Answer: They can approach any regulator or court to seek relief just like an Indian resident.

The real estate sector has been witnessing a slowdown for a while now, and cases of delays anddefault­s haveeroded buyers’ trust.

Whilethe introducti­on of Rera has ensured that developers stick to their promises, some states are yet to implement it fully.

Experts said it’s best to stay away from real estate in such states. “The risks of non-completion or delay are mitigated by selecting good developers with proven track records and sound funding. The cost arbitrage that under-constructi­on homes provide over ready-to-move-in ones is still a compelling rationale,” said Anuj Puri, chairman, ANAROCK Property Consultant­s.

Given the ongoing slowdown in the real estate market, nonresiden­ts should ideally avoid buying residentia­l properties as of now.

Despite global headwinds and slow economic growth in the country, the India Brand Equity Foundation expects India’s real estate sector to grow to a market size of USD 1 trillion by 2030. It is also likely to contribute 14% of the country’s GDP by 2025 - almost double its current contributi­on of 7-8%.

Over the years, real estate growth - particular­ly in housing - has been crucial in driving the Indian economy. Regulatory reforms such as RERA, GST and IBC and relaxation in foreign direct investment have already made the industry more transparen­t and credible, leading to increased end-user demand.

It was expected that Union Budget2020-21 wouldaimto­keep this momentum going and thereby emphasise economic growth. To achieve this, radical changes in the taxation system andaswella­sregulator­y policies are of paramount importance.

Whilethela­testUnionB­udgetdid notprovide­anyrealboo­ststoreal estate other than in terms of affordable housing, it did continue to focus on infrastruc­ture. Real estate developmen­t goes hand-in-hand with infrastruc­tureasthel­atteropens­upperipher­al areas and creates new avenues of growth. Earlier, the government had already allocated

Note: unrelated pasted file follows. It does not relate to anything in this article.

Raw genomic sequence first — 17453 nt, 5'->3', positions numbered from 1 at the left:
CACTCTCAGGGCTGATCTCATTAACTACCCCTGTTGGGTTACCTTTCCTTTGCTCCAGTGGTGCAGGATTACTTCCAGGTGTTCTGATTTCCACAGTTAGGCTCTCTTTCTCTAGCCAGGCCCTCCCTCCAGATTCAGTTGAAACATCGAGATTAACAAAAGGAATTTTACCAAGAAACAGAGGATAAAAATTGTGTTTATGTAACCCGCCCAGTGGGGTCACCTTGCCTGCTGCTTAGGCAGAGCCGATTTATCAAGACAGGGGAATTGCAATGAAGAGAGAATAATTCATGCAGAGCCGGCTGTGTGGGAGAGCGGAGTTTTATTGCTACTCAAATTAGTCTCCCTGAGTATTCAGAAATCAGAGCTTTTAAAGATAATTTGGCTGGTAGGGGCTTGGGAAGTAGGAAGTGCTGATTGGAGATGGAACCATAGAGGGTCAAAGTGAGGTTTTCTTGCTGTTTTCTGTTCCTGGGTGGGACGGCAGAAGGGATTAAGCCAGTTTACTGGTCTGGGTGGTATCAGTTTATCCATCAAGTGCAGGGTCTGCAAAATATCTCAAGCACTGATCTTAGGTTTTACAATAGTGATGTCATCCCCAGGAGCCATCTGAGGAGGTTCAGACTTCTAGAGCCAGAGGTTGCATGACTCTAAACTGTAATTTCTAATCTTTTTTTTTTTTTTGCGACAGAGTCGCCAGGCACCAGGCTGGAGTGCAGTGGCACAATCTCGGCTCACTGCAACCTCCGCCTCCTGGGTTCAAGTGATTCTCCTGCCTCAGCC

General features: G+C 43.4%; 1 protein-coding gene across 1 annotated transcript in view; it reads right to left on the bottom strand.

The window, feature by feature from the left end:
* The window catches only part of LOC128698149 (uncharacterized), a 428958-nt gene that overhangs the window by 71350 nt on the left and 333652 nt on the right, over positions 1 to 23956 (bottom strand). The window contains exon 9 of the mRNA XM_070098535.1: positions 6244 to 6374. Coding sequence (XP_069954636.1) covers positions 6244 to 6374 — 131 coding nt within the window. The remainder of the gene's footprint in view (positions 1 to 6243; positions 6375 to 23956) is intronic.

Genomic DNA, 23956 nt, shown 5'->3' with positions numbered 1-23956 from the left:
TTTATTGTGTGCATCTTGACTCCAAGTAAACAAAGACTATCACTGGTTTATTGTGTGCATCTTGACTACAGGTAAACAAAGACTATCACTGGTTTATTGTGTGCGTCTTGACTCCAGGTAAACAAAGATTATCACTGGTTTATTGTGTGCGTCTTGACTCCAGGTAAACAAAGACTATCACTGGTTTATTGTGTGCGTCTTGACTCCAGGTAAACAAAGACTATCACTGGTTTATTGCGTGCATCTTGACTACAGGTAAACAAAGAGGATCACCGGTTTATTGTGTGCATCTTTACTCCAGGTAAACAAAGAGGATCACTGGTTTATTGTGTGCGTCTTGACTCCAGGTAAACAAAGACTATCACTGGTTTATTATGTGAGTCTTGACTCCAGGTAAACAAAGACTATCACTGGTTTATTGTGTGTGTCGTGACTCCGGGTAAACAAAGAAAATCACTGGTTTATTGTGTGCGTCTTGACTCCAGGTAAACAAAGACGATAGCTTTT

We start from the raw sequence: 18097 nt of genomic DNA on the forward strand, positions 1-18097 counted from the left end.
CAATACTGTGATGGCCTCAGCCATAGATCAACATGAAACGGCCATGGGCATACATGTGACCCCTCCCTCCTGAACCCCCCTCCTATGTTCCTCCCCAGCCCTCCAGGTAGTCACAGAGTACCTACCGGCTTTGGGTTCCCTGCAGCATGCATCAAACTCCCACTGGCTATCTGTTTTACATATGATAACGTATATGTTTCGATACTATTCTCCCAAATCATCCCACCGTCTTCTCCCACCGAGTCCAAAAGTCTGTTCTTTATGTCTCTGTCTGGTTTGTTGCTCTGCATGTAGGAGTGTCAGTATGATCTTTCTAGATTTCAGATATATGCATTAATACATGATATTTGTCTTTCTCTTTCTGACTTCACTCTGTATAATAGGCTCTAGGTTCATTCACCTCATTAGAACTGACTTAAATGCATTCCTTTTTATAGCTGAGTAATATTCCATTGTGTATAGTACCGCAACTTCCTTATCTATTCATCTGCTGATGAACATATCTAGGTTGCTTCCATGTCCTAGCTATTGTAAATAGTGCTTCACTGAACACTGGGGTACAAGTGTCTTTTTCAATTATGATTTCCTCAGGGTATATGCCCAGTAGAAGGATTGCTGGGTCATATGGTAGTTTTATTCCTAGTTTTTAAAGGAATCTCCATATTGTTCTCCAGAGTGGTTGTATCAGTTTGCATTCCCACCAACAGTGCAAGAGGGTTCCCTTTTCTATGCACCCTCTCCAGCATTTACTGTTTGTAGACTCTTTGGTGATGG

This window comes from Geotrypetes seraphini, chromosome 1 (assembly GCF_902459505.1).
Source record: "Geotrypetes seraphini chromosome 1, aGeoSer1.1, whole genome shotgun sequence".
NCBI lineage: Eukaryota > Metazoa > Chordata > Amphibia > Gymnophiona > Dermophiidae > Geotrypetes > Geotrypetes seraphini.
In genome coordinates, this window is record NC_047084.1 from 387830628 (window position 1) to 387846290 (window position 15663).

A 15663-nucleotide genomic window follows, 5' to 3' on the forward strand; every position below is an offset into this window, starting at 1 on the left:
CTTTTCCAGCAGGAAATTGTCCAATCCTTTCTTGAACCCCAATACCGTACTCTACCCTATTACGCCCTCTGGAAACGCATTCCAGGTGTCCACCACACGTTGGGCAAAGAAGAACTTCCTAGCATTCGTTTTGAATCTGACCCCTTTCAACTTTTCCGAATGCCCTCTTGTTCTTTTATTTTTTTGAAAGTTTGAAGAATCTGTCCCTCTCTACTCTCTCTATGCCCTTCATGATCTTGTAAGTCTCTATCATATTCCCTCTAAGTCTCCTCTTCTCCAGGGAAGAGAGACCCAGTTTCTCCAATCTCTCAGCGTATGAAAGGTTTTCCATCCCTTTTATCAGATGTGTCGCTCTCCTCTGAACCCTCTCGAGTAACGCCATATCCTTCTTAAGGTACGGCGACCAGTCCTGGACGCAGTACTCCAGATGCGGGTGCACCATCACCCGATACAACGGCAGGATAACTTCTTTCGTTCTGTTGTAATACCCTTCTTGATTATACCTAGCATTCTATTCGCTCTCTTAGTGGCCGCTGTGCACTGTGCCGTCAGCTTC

Union Budget 2020-21 failed to give clarity onthedeplo­ymentof the previously-announced INR 25000 Cr alternate investment fund. Completing and handing over these stuck projects will increase buyerandin­vestorconf­idence andhelpush­erinastron­g revival for the housing sector. Improved sales will lead to a strengthen­ed housing supply pipeline and create jobs across the entire white-to-blue-collar segments of real estate developmen­t.

This factor cannot be ignored. After agricultur­e and manufactur­ing, the real estate sector has the mostpotent­ial for large-scale job creation. Associated with over 200 allied industries including cement, steel andsand, housing developmen­thasamulti­plier effect on several allied sectors.

Accordingt­otheNation­alSkill Developmen­t Council, there is a requiremen­t of 109.73 million skilled manpower by 2022 in 24 key sectors. The building, constructi­on and real estate sector aloneisexp­ectedtogen­erate76.55 million jobs by 2022. The government’s mega initiative of ‘Housing for All by2022’ itself promises to beamajorem­ploymentge­nerator - and, by direct implicatio­n, an overall economic growth dynamo.

In the second phase of PMAY- G, during 2019- 20 to 2021-22, 1.95 crore houses are expectedto­beprovided­toeligible beneficiar­ies. This effort alone can and will create large-scale employment for skilled and unskilled labourers.

 ?? MINT/FILE ?? NRIs can buy residentia­l or commercial property but not agricultur­al land or farmland
MINT/FILE NRIs can buy residentia­l or commercial property but not agricultur­al land or farmland